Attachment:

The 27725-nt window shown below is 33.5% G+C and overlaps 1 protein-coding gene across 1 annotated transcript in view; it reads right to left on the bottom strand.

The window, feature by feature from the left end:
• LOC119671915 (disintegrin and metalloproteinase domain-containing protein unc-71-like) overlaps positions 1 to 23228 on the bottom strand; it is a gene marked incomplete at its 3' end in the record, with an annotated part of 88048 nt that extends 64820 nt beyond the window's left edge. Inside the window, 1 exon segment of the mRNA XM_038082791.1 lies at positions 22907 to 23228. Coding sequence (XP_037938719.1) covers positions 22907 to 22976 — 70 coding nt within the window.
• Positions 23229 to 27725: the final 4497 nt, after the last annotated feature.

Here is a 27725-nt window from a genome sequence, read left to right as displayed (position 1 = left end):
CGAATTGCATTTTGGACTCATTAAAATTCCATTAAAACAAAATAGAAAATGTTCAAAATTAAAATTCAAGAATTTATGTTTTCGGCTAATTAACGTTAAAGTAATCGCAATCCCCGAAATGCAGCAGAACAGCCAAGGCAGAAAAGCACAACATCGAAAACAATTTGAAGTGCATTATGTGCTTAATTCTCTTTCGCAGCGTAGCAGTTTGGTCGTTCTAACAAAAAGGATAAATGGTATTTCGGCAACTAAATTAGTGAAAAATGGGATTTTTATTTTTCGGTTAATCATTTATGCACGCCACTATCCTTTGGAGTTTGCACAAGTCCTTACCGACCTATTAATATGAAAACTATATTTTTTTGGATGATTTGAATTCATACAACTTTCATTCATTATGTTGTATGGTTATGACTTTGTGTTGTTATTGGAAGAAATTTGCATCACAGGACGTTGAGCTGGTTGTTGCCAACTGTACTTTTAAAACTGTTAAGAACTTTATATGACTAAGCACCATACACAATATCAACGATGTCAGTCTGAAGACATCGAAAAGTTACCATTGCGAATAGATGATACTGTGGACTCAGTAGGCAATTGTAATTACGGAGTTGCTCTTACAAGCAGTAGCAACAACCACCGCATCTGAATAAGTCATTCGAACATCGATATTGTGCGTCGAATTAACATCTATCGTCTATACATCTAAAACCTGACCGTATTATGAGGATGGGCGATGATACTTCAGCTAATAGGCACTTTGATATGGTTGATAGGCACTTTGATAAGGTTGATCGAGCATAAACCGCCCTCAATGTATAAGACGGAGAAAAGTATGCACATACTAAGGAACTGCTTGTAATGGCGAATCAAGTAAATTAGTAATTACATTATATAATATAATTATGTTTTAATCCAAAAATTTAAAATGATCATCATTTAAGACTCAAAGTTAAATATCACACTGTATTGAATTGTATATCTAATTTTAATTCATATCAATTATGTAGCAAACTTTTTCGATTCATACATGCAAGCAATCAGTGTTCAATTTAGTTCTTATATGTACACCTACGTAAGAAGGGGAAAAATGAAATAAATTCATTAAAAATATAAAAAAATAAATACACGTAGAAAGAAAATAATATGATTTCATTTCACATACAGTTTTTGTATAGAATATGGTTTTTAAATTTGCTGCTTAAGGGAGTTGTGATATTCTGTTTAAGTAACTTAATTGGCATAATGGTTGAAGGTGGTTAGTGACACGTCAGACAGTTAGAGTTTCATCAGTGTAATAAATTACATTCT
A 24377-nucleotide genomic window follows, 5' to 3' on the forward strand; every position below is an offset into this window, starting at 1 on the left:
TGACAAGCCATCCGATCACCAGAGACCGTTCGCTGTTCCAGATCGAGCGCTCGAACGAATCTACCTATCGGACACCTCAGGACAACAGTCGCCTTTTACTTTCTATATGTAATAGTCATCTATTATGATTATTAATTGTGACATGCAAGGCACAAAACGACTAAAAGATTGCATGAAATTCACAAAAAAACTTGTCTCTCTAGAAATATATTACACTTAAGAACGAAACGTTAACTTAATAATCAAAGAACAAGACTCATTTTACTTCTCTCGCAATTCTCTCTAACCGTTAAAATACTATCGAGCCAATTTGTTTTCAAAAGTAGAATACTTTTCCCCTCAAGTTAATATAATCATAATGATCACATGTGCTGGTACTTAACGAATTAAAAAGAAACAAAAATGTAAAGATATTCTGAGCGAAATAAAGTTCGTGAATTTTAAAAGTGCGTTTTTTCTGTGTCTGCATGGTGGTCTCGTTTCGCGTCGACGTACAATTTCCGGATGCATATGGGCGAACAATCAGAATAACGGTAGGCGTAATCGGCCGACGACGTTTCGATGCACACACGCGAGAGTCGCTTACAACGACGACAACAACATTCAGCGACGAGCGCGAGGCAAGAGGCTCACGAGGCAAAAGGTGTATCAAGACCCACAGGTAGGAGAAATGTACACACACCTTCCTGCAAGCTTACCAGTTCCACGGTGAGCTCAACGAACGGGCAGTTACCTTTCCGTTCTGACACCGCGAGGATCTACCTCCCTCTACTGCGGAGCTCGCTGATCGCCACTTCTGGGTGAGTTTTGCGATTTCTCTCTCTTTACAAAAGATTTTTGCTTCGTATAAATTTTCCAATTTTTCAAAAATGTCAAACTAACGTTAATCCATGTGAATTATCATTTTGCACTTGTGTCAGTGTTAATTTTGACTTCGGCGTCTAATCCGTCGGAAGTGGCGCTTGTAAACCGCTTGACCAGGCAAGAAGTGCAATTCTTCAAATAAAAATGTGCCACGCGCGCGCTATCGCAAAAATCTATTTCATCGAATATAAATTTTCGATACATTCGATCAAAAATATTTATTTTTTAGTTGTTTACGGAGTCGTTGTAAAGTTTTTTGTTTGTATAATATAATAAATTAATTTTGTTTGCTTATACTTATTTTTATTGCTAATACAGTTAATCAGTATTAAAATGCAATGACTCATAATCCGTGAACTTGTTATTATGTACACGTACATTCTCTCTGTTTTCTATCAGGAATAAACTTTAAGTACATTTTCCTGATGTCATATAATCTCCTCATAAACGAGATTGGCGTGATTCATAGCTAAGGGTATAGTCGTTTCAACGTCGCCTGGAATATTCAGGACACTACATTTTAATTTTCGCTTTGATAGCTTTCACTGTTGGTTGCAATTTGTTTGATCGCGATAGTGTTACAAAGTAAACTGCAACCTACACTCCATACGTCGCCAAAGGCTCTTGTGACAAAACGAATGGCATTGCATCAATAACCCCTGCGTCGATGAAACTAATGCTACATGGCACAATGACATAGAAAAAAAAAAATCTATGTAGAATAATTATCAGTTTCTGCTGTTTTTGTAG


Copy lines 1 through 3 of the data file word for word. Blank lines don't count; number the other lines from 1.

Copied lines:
The 27725-nt window shown below is 33.5% G+C and overlaps 1 protein-coding gene across 1 annotated transcript in view; it reads right to left on the bottom strand.

The window, feature by feature from the left end:
• LOC119671915 (disintegrin and metalloproteinase domain-containing protein unc-71-like) overlaps positions 1 to 23228 on the bottom strand; it is a gene marked incomplete at its 3' end in the record, with an annotated part of 88048 nt that extends 64820 nt beyond the window's left edge. Inside the window, 1 exon segment of the mRNA XM_038082791.1 lies at positions 22907 to 23228. Coding sequence (XP_037938719.1) covers positions 22907 to 22976 — 70 coding nt within the window.